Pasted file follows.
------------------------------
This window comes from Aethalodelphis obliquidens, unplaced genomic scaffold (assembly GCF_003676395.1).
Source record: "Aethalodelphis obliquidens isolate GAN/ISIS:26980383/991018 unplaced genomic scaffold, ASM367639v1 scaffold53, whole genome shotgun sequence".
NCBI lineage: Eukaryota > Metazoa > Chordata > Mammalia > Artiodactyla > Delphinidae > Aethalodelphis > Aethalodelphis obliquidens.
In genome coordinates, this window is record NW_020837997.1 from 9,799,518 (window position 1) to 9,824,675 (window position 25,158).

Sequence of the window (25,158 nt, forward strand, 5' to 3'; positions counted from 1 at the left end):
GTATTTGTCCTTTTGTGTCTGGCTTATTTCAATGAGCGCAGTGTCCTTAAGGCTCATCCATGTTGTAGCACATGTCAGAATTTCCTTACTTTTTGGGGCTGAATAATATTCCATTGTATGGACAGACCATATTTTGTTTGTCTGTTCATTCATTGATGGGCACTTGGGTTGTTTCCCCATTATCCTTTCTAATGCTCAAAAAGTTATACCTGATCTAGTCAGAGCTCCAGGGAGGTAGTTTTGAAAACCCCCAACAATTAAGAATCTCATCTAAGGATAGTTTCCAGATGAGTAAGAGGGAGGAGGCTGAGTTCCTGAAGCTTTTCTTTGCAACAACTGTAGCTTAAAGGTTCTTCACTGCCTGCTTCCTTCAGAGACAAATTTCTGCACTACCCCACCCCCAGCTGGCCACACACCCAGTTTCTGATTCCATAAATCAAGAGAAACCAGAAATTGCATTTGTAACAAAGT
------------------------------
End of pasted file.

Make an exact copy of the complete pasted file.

This window comes from Aethalodelphis obliquidens, unplaced genomic scaffold (assembly GCF_003676395.1).
Source record: "Aethalodelphis obliquidens isolate GAN/ISIS:26980383/991018 unplaced genomic scaffold, ASM367639v1 scaffold53, whole genome shotgun sequence".
NCBI lineage: Eukaryota > Metazoa > Chordata > Mammalia > Artiodactyla > Delphinidae > Aethalodelphis > Aethalodelphis obliquidens.
In genome coordinates, this window is record NW_020837997.1 from 9,799,518 (window position 1) to 9,824,675 (window position 25,158).

Sequence of the window (25,158 nt, forward strand, 5' to 3'; positions counted from 1 at the left end):
GTATTTGTCCTTTTGTGTCTGGCTTATTTCAATGAGCGCAGTGTCCTTAAGGCTCATCCATGTTGTAGCACATGTCAGAATTTCCTTACTTTTTGGGGCTGAATAATATTCCATTGTATGGACAGACCATATTTTGTTTGTCTGTTCATTCATTGATGGGCACTTGGGTTGTTTCCCCATTATCCTTTCTAATGCTCAAAAAGTTATACCTGATCTAGTCAGAGCTCCAGGGAGGTAGTTTTGAAAACCCCCAACAATTAAGAATCTCATCTAAGGATAGTTTCCAGATGAGTAAGAGGGAGGAGGCTGAGTTCCTGAAGCTTTTCTTTGCAACAACTGTAGCTTAAAGGTTCTTCACTGCCTGCTTCCTTCAGAGACAAATTTCTGCACTACCCCACCCCCAGCTGGCCACACACCCAGTTTCTGATTCCATAAATCAAGAGAAACCAGAAATTGCATTTGTAACAAAGT